International service transactions: Is time a trade barrier in a connected world?
The firms' international fragmentation of production has recently widened its focus from outsourcing of intermediates to off-shoring of business services such as software program development and international call centre networks. Although a large number of business services are intangible and non-storable, gravity model estimates show that geographical distance between business partners is still relevant even when information and communication technologies (ICT) provide alternatives for face-to-face interaction. It has recently been argued that time zones can be a driving force of international service transactions by allowing for continuously operating over a 24 hours business day. In this paper, we find empirical evidence for the continuity effect in trade of business and commercial services which is even higher for trade with Non-OECD countries and robust to measurement and sample size. We show that the time zone effect in trading business services is dependent on the level of ICT infrastructure.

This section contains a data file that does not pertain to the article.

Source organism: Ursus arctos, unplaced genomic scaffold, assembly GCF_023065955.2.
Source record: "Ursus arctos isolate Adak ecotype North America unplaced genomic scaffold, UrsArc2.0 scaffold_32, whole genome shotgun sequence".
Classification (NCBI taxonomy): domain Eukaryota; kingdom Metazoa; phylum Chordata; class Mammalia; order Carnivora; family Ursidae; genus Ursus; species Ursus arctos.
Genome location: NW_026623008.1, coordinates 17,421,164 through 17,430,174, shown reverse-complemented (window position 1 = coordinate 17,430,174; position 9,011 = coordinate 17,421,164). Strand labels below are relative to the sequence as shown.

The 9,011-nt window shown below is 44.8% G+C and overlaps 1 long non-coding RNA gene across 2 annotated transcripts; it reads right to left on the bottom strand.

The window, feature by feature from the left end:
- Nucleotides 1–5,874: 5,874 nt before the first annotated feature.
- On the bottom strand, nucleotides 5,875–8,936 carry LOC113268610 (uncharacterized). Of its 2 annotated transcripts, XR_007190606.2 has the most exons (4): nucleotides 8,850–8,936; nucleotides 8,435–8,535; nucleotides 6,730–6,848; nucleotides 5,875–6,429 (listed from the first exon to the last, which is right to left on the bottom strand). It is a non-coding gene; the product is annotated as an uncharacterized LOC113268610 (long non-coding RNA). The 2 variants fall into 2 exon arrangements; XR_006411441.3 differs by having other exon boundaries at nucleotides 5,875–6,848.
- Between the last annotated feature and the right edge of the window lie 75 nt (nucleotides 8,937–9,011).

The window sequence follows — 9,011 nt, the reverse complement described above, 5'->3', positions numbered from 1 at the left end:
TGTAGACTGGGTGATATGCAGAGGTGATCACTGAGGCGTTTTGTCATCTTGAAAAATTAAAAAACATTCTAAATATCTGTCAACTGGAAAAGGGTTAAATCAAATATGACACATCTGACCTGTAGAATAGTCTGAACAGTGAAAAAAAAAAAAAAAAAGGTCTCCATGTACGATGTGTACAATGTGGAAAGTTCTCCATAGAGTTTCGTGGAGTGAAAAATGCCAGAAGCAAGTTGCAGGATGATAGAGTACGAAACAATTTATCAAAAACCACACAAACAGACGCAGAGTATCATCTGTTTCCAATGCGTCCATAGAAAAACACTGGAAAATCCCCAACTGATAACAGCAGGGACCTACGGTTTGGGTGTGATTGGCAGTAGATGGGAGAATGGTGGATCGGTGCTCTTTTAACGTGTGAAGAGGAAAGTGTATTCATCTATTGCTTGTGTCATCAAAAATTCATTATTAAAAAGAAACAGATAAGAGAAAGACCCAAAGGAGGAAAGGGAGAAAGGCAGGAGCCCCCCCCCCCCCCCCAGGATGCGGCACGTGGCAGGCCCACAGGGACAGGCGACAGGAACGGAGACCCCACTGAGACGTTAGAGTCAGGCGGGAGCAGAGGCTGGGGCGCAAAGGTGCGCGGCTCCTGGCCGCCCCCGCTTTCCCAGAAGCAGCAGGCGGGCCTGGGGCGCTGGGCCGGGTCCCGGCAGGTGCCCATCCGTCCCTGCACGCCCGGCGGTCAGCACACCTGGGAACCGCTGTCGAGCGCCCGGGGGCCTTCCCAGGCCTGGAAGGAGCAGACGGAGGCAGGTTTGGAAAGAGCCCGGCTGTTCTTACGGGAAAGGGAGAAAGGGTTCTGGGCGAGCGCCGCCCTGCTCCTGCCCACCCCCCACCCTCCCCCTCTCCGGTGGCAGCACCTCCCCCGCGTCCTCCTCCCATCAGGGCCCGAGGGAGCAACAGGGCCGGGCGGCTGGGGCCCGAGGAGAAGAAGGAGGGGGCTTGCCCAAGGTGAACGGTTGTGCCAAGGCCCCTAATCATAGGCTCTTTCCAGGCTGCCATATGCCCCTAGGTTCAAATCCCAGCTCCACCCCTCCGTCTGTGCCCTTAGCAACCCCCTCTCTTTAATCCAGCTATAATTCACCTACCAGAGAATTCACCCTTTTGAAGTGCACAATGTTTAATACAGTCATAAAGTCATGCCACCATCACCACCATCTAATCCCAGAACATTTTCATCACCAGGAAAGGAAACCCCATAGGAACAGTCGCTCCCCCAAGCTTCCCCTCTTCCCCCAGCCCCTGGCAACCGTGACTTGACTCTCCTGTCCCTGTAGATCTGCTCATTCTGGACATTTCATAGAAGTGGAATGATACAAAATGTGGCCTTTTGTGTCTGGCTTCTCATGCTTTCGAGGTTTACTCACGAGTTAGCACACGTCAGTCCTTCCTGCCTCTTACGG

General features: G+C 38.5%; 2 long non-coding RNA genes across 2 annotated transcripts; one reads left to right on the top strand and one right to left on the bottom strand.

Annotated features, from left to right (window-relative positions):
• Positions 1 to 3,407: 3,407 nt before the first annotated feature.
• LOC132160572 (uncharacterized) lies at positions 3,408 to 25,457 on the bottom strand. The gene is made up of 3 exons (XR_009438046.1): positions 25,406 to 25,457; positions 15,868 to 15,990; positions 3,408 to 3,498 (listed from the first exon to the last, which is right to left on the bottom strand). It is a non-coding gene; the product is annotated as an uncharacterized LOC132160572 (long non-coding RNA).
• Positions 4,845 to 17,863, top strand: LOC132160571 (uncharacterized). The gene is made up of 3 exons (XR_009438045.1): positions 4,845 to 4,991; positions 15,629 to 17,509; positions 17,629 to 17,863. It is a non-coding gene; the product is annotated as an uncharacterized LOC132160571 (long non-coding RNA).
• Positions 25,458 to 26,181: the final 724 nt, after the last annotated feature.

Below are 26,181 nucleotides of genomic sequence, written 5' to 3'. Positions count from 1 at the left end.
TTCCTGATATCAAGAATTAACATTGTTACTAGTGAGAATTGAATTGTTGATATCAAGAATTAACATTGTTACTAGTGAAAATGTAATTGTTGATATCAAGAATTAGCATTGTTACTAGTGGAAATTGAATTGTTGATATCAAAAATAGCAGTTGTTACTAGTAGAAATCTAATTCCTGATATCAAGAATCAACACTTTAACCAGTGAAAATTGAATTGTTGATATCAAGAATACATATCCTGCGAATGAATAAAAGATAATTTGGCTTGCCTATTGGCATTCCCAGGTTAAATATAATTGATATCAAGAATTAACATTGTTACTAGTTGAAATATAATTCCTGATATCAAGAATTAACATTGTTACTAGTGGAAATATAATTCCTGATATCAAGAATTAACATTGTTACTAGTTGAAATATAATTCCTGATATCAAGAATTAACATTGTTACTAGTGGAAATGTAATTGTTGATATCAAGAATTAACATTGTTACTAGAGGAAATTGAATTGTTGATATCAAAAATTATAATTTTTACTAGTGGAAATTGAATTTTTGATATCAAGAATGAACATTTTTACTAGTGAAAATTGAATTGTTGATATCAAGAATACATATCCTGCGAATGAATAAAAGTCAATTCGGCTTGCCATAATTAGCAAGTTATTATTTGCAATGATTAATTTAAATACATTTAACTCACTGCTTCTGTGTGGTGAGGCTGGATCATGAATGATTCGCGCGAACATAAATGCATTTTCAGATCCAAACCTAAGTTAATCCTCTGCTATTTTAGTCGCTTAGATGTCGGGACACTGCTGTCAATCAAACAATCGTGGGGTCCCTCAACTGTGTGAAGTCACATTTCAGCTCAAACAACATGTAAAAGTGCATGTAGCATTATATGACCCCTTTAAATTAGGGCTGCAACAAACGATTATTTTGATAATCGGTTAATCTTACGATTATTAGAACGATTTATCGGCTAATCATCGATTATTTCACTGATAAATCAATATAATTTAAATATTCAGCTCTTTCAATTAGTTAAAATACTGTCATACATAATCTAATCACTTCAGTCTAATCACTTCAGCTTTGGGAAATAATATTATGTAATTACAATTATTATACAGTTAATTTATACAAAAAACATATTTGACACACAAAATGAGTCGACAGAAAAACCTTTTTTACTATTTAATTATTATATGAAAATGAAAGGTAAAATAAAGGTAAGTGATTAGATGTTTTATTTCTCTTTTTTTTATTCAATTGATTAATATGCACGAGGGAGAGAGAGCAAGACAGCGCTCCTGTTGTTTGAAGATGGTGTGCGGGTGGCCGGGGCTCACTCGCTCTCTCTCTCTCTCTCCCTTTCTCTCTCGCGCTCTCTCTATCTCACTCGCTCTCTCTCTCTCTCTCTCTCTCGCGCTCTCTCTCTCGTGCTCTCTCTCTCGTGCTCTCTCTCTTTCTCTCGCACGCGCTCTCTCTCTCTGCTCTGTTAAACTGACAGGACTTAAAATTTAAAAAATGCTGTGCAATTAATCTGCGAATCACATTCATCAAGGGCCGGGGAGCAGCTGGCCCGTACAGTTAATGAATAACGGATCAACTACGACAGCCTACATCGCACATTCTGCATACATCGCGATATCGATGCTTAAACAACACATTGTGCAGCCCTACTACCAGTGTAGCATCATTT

|Date of creation:||05 Jan 2011|
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- Marjit, Sugata, 2007. "Trade theory and the role of time zones," International Review of Economics & Finance, Elsevier, vol. 16(2), pages 153-160.
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